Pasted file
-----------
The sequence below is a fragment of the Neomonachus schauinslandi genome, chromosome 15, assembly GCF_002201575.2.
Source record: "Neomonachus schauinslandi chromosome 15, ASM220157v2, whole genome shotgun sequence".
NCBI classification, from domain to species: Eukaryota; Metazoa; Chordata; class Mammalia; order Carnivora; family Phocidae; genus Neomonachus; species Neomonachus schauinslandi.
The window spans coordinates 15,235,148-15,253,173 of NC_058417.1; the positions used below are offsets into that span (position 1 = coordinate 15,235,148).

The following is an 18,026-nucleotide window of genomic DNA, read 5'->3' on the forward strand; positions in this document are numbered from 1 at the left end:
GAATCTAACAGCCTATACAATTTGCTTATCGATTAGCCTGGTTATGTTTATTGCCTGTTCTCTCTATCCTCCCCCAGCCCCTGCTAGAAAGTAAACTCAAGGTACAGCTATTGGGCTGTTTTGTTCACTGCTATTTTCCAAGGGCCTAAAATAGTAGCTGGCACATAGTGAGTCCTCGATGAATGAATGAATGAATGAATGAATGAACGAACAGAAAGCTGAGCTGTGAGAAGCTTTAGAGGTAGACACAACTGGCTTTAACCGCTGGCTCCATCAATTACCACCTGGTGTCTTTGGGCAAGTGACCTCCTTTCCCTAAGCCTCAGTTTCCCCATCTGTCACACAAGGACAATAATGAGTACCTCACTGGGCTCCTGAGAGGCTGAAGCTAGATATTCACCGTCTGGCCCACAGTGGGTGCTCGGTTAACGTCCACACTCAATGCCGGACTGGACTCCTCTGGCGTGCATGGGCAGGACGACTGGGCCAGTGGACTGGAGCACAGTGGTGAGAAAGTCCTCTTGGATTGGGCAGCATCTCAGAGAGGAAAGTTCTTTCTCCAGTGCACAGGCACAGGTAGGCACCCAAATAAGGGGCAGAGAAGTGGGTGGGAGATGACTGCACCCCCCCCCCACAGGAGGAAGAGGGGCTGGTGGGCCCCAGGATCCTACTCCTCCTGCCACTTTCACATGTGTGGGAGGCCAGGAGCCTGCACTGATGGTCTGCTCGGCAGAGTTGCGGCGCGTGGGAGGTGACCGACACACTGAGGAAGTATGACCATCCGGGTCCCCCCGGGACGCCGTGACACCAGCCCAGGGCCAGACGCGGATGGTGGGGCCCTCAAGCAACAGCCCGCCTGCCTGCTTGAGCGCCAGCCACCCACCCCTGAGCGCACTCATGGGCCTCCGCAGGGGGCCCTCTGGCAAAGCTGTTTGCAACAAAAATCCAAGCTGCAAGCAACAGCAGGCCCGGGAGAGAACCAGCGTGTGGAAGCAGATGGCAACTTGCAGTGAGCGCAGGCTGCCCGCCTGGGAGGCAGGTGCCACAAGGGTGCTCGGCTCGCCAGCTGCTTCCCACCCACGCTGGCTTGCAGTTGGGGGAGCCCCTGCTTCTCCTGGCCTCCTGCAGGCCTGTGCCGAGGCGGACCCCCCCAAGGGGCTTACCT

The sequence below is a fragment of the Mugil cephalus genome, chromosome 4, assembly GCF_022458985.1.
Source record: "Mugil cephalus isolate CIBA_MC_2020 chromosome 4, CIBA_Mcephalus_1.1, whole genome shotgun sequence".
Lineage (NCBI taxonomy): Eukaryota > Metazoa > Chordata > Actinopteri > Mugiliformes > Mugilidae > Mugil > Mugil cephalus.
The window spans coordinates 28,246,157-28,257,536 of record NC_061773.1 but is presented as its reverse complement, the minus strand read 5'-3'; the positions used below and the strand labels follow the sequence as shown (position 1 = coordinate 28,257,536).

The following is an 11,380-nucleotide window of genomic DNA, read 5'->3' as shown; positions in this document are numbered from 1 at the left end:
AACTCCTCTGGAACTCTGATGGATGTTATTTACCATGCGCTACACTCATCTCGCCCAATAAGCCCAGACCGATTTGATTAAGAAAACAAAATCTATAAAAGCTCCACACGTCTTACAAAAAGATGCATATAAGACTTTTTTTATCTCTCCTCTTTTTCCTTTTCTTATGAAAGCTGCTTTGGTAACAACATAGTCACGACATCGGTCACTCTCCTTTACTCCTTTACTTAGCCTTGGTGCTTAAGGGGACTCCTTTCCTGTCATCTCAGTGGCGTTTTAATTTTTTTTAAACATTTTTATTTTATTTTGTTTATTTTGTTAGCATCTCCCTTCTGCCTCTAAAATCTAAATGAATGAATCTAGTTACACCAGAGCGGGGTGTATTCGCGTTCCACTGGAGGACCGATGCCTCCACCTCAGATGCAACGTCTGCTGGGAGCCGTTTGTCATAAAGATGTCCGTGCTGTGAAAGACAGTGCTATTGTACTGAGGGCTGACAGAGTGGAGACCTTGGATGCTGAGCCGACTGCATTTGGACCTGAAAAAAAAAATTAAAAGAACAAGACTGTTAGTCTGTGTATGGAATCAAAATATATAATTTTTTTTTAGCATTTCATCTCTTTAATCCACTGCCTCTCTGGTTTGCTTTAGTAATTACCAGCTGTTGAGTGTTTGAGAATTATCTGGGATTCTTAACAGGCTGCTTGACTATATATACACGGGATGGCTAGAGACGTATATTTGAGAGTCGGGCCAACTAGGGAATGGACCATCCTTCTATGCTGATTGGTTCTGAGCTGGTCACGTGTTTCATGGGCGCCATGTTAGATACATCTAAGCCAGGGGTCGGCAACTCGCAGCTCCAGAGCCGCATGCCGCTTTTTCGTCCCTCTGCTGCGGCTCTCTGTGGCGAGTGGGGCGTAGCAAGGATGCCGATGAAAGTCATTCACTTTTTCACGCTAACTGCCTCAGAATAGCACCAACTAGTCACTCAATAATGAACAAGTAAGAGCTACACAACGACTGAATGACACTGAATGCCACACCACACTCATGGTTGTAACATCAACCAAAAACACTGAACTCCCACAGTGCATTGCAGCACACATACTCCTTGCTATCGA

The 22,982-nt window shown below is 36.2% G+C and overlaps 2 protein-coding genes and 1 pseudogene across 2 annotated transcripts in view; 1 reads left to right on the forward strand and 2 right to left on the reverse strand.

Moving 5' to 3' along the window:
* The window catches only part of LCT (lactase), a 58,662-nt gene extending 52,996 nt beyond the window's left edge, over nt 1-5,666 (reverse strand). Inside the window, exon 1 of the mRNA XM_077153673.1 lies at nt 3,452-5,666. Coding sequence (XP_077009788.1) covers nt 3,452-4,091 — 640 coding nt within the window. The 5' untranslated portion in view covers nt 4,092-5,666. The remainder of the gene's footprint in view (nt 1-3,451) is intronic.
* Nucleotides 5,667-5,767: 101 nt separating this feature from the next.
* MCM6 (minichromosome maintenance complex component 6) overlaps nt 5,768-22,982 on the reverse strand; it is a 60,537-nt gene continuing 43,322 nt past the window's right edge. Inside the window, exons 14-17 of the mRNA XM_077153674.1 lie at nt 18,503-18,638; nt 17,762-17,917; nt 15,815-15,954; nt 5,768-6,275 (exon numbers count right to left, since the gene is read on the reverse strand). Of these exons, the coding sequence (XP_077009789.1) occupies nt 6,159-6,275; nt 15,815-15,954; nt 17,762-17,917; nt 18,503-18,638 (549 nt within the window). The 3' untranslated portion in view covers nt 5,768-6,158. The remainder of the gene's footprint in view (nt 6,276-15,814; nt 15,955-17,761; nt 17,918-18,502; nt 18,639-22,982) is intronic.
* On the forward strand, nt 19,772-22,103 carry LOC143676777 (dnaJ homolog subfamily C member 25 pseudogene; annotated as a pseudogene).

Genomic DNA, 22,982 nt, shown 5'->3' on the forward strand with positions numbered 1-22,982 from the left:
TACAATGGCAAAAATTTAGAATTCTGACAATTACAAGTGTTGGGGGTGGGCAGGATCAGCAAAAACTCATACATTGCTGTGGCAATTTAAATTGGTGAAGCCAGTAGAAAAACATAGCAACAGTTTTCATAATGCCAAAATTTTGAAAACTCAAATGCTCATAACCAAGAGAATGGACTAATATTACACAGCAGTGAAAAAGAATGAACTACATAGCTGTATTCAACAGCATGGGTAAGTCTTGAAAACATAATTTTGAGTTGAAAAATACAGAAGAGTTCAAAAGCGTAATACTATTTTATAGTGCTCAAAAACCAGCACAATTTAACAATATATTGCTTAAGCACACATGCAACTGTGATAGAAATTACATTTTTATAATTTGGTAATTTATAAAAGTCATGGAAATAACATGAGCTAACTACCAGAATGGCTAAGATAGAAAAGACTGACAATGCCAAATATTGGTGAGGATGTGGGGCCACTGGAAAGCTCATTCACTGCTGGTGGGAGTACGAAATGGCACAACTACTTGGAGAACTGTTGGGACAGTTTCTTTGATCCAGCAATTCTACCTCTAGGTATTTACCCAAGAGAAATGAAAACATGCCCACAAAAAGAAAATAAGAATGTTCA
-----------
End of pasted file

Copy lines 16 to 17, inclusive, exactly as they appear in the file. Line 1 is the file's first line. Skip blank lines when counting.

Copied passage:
* Nucleotides 5,667-5,767: 101 nt separating this feature from the next.
* MCM6 (minichromosome maintenance complex component 6) overlaps nt 5,768-22,982 on the reverse strand; it is a 60,537-nt gene continuing 43,322 nt past the window's right edge. Inside the window, exons 14-17 of the mRNA XM_077153674.1 lie at nt 18,503-18,638; nt 17,762-17,917; nt 15,815-15,954; nt 5,768-6,275 (exon numbers count right to left, since the gene is read on the reverse strand). Of these exons, the coding sequence (XP_077009789.1) occupies nt 6,159-6,275; nt 15,815-15,954; nt 17,762-17,917; nt 18,503-18,638 (549 nt within the window). The 3' untranslated portion in view covers nt 5,768-6,158. The remainder of the gene's footprint in view (nt 6,276-15,814; nt 15,955-17,761; nt 17,918-18,502; nt 18,639-22,982) is intronic.